>wrong way to go about the problem in the first place, since it's a
>matter that can only be answered from an internal point of view.  We
>can't tell that other people have volition--we can only tell that we
>ourselves do, by a process of introspection.

From an internal point of view, we have an actor who we assume is not
speaking his true thoughts.  Moreover, how certain are we that what
appears to us as our own volition is not an illusion projected after the
fact?  Is this not the question that vexed Sophocles and returned to vex
the Calvinists?

Bill Godshalk again, quoting Sean:

>"as people approached in the second person"?
>Does this mean that "I" have to call myself "he"?

I think the Lacanian model of the ego implies that "I" is already a
third person pronoun.

>. And the way I understand or try to understand Sean Lawrence is the same
>way I try to make sense of literary characters or historical figures.
>But that does not mean that people, literary characters, and historical
>figures should be lumped willy-nilly into the same ontological

Perhaps they should not be, but to make distinctions is an
epistemological phenomenological process.  We must write a script
distinguishing between the various ontological statuses of the
characters that people our world.  When we talk about our friend dying
of AIDS, we construct a different ontology than when we talk about "a
third of the population of Africa" dying of AIDS.  We may acknowledge
that there is no ontological difference, but both are purely literary
constructions the "appropriate" response to which depends upon the
ontological status we choose to project on them.

>From Shroedinger's box


From:           W. L. Godshalk <This email address is being protected from spambots. You need JavaScript enabled to view it.>
Date:           Thursday, 16 Nov 2000 13:07:01 -0500
Subject: 11.2102 Re: Fops
Comment:        Re: SHK 11.2102 Re: Fops

Sean Lawrence writes:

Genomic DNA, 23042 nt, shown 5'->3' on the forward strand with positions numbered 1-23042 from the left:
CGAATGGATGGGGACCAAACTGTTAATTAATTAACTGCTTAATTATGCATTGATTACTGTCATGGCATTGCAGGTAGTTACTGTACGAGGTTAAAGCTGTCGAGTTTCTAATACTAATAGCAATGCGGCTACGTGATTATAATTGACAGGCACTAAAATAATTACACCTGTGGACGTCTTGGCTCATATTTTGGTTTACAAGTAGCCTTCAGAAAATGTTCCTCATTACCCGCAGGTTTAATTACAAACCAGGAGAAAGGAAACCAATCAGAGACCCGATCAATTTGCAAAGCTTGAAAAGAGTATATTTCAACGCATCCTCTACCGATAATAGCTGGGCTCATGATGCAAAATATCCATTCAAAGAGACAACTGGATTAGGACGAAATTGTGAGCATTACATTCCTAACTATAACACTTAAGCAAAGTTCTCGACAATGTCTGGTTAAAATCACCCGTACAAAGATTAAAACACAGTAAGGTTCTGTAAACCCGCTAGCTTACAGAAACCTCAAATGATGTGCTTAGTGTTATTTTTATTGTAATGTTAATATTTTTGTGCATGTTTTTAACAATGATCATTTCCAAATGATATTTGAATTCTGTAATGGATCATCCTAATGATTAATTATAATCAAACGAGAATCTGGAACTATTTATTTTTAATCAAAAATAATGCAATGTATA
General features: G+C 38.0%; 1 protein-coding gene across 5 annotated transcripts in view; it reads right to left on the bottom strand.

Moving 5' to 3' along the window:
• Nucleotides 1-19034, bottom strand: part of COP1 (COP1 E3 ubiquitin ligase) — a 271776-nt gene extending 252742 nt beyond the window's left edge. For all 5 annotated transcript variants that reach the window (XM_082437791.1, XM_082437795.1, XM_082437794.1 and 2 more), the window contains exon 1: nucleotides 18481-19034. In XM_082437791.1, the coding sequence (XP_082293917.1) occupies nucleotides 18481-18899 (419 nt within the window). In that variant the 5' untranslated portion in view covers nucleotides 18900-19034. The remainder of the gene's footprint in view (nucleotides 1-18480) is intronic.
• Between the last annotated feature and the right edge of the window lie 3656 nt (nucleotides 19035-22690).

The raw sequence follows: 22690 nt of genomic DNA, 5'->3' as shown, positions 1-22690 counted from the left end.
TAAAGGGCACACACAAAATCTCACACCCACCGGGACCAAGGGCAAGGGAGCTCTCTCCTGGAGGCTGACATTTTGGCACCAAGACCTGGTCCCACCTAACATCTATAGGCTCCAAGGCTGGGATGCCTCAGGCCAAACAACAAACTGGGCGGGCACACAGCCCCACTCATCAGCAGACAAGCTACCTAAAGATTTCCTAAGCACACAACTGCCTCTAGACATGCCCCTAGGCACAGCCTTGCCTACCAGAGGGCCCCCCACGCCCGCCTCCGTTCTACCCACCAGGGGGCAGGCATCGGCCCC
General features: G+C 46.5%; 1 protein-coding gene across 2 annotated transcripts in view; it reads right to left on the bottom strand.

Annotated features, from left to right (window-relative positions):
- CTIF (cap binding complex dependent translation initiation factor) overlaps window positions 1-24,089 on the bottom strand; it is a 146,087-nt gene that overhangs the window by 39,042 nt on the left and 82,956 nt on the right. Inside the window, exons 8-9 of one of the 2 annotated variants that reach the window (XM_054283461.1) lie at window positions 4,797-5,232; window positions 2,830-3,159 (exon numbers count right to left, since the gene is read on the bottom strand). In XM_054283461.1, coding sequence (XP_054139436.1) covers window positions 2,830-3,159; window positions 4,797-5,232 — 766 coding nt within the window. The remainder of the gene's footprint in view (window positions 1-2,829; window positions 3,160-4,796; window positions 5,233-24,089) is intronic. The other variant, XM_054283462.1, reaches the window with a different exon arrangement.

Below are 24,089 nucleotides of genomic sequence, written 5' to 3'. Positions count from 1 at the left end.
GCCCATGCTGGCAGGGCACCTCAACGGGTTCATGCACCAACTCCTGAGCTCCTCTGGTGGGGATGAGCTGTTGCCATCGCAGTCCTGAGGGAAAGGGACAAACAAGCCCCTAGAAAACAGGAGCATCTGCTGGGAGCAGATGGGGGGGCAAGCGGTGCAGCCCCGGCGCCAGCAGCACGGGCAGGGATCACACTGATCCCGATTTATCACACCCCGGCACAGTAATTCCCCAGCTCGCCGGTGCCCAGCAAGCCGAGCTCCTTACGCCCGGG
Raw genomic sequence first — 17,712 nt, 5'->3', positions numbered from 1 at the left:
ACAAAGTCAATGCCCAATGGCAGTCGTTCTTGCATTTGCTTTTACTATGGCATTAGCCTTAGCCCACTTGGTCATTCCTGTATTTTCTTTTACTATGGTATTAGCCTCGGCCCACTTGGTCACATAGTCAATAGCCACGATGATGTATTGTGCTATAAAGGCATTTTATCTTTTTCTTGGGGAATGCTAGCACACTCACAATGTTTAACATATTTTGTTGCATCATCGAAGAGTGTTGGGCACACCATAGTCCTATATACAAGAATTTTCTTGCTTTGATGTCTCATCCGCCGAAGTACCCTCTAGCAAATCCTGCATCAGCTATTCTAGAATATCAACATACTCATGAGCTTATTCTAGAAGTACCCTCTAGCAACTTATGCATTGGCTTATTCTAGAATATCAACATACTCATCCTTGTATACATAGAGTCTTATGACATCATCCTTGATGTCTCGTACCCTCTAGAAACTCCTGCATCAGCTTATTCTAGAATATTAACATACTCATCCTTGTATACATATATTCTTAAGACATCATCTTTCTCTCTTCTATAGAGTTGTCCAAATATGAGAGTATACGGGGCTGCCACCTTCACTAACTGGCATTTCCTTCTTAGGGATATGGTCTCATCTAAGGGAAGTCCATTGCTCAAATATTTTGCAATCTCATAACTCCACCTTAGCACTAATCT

>And my point is precisely that he doesn't have to have agency to make a
>claim upon us.  Lavinia's claim upon those around her is strongest when
>her agency is weakest.

And I think that Sean is misusing the word "claim."  When I make a
claim, I actively make a claim. I work with my students helping them to
word their claims more precisely and carefully.

I think Sean means something like "sympathize" or "empathize."  We and
"those around her" may sympathize with Lavinia's plight -- raped and
mutilated.  Or some of us may laugh -- one of the recorded responses to
a performance.  In any case, Lavinia cannot actively step from the pages
of the script and actively make any claim upon ME.  You, maybe, but not

Paul Doniger, I think, misunderstands my point.  WITHIN the fiction,
Hamlet makes many decisions, but Hamlet cannot make a different decision
every time you read the same script (though you could read a different
script, e.g., Q1).  Shakespeare the playwright has made all the
decisions for Hamlet.

I think David Schalkwyk is raising the problem of persons (like
Napoleon) who are used as literary characters as in Kundera's
Immortality, wherein Napoleon stops to give nonexistent photographers a
photo op. Kundera, it would seem, relies on his readers' knowing
something about the historical figure.  But I would make a firm
distinction between Napoleon as historical figure and Napoleon as a
literary character in Immortality -- wherein Goethe and Hemingway are

Yours, Bill Godshalk

From:           Stephanie Hughes <This email address is being protected from spambots. You need JavaScript enabled to view it.>
Date:           Thursday, 16 Nov 2000 08:35:02 +0000
Subject: 11.2102 Re: Fops
Comment:        Re: SHK 11.2102 Re: Fops

> Well, I assume that dead persons did (in the past) exist materially in
> the world, and, if they were not disabled in some way, had agency.
> Fictive characters like Hamlet do not and did not have independent
> agency. (One might argue that they have some kind of fictive agency.)
> For example, Hamlet has never and will never defecate in Shakespeare's
> play.
> Yours, Bill Godshalk

Nor will Abraham Lincoln in any of the dozens of books we read about
him. No doubt he did in life, but we don't know any more about it than
we know about Hamlet (thank God!). The two beings occupy the same kind
of place in our minds, the only difference being that one is labeled
"fictional" while the other is labeled "real." But these labels can be
overlooked by a mind in search of facts about human nature.

When I ponder the reasons for the Vietnam War, more than any history of
the war the document that has meaning is the novel, "The Ugly American."
In his sensitive portraits of the two primary fictional characters,
Graham Greene came closer to explaining the war than anything else I've
ever read about it. Gatsby, so romantised that he has hardly any
substance ( he was based on a real figure with whom he seems to have
nothing at all in common), yet even so he is far more likely to
"explain" the roaring twenties than any of the real figures we can
conjure up.

Stephanie Hughes